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NEWS
January 14, 2016 | By Sam Wood, Staff Writer
Joy Tsin Lau, the Chinatown eatery where 100 lawyers and law students were sickened in February, received another scorching helping of criticism last week from the city Health Department. The dim sum restaurant "does not have adequate refrigeration equipment [or the] capacity to maintain all refrigerated foods at a temperature of 41 degrees or below," inspector Thomas Kolb wrote Thursday. Temperatures over 41 degrees promote the rapid growth of potentially toxic bacteria. In his report, Kolb wrote that jellyfish, duck, and bean sprouts were being stored at temperatures of 50 degrees or more at Joy Tsin Lau. The inspector also cited the restaurant for two additional serious risk factors - an employee eating in the kitchen prep area and another who did not follow proper hand-washing protocols - and seven lesser infractions.
NEWS
January 4, 2016 | By Sandy Bauers, For The Inquirer
What will 2016 bring in the way of medical advances? As president and CEO of Philadelphia's University City Science Center, an incubator of medical research, Stephen Tang has an uncommon vantage point on that question. He predicts gene therapy, an experimental technique that uses genes to treat or prevent disease, and health information technology will boom this year. He spoke to us recently about the center and what lies ahead.   Tell us more about the Science Center.
NEWS
January 3, 2016 | By Jessica Parks, STAFF WRITER
Mayor-elect Jim Kenney released another round of appointments Friday morning, keeping three commissioners in their posts and tapping two new department heads. Those staying on in the new administration are Arthur C. Evans Jr., commissioner of Behavioral Health and Intellectual Disability Services; Thomas Conway, deputy managing director of the Community Life Improvement Program; and Bridget Collins-Greenwald, commissioner of Public Property. "Arthur, Tom and Bridget have provided strong leadership and oversight to their respective city departments.
NEWS
December 29, 2015 | By Allison Steele, Inquirer Staff Writer
A new study of Camden's food landscape identifies plenty of ways in which city leaders, local politicians, and large corporations can use access to food as a way to grow the city's economy. As several large corporations plan to move into Camden, the study recommends that the city find ways to tap into the growing daytime workforce, which could mean opening new restaurants as well as supporting and promoting existing ones. Anchor institutions, such as the city's universities and hospitals, could consider developing nutrition and voucher programs for residents and partnerships with local nonprofits.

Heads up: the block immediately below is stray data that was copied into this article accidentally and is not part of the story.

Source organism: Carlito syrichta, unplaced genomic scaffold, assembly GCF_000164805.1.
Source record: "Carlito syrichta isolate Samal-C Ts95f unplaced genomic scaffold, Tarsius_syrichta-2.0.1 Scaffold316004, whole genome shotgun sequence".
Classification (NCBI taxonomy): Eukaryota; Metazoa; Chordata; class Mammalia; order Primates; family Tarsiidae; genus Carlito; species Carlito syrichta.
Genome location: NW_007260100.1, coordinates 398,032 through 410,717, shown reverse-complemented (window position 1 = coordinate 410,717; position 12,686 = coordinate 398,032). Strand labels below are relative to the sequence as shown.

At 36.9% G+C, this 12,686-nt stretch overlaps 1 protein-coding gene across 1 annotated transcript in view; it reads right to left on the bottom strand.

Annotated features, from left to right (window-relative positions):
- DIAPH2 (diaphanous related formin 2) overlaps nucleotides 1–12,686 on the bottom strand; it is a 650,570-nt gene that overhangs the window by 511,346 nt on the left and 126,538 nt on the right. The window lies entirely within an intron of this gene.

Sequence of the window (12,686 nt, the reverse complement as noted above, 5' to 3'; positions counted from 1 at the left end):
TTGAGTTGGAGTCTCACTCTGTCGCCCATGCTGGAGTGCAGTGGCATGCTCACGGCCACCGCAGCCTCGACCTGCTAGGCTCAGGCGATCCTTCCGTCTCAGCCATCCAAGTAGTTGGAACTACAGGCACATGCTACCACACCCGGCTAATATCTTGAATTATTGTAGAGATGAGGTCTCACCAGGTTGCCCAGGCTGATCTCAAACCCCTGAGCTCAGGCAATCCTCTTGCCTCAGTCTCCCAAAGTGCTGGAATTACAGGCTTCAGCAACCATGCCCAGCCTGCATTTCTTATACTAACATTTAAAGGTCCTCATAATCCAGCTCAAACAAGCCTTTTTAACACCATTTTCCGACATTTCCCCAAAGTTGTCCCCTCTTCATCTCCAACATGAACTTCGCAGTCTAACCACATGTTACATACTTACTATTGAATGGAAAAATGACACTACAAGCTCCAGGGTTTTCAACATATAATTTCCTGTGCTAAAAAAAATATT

NEWS
December 29, 2015 | BY JOHN F. MORRISON, Staff Writer
THE WAITES family of West Philadelphia never thought of Loreen Jones as anything but a treasured member of the family, even if she was a foster kid. "Loreen joined the Waites family circle when she was 14 months old," said Jean Waites-Howard, who was 14 years old when Loreen arrived. "She was the beloved baby of the family. " Jean more or less adopted her "baby sister," taking her everywhere, the baby propped on her hip. And Jean's mother, Bessie Waites, was no less attentive.
BUSINESS
December 28, 2015 | By Jonathan Takiff, Inquirer Technology Writer
Taking better care of ourselves is a popular New Year's resolution. We vow to eat healthier and exercise more - reasons for all the advertisements on TV for diet plans and gym memberships. If our bodies could talk - which they really do - we'd also be hearing that now's the time to strategize on ways of getting a better night's sleep, a third link in the chain for improving our physical and mental well being. Maybe one or more of the clever bedroom-focused health tech products we've stumbled upon (while sleep walking or suffering insomnia)
NEWS
December 27, 2015 | By Samantha Melamed, Staff Writer
Officially, Friday was a holiday for state employees. But for Loren Robinson, Pennsylvania's deputy secretary for health promotion and disease prevention, that just meant working a double shift. Robinson, 34, moonlights as an overnight physician at Abington-Lansdale Hospital. And, as has been her tradition for a decade, it was a hospital Christmas: She worked from 7 a.m. to 7 a.m., with a six-hour break for a nap and a plate of cafeteria turkey and mashed potatoes. The way the South Philadelphia resident sees it, it's the best and highest use of her holiday.
NEWS
December 27, 2015 | By Lisa Gillespie, KAISER HEALTH NEWS
After the last of the baby boomers become fully eligible for Medicare, the federal health program can expect significantly higher costs in 2030, because of the high number of beneficiaries and because many are expected to be significantly less healthy than previous generations. The typical Medicare beneficiary who is 65 or older then will more likely be obese, disabled, and suffering from chronic conditions such as heart disease and high blood pressure than those in 2010, according to a report by the University of Southern California Schaeffer Center for Health Policy and Economics.
BUSINESS
December 26, 2015 | By Harold Brubaker, STAFF WRITER
Holy Redeemer Health System is expanding in Bucks County, with three outpatient facilities expected to open next year in Warminster, Feasterville, and Richboro. The health system, anchored by a hospital in Meadowbrook, Montgomery County, now has two outpatient centers, in Bensalem and Southampton, and got 30 percent of its $348 million in patient revenue from outpatients in fiscal 2015. The cost of the three new sites is expected to be $20 million, with Holy Redeemer paying $7 million and the developer, MRA Group, responsible for the rest, Holy Redeemer said.
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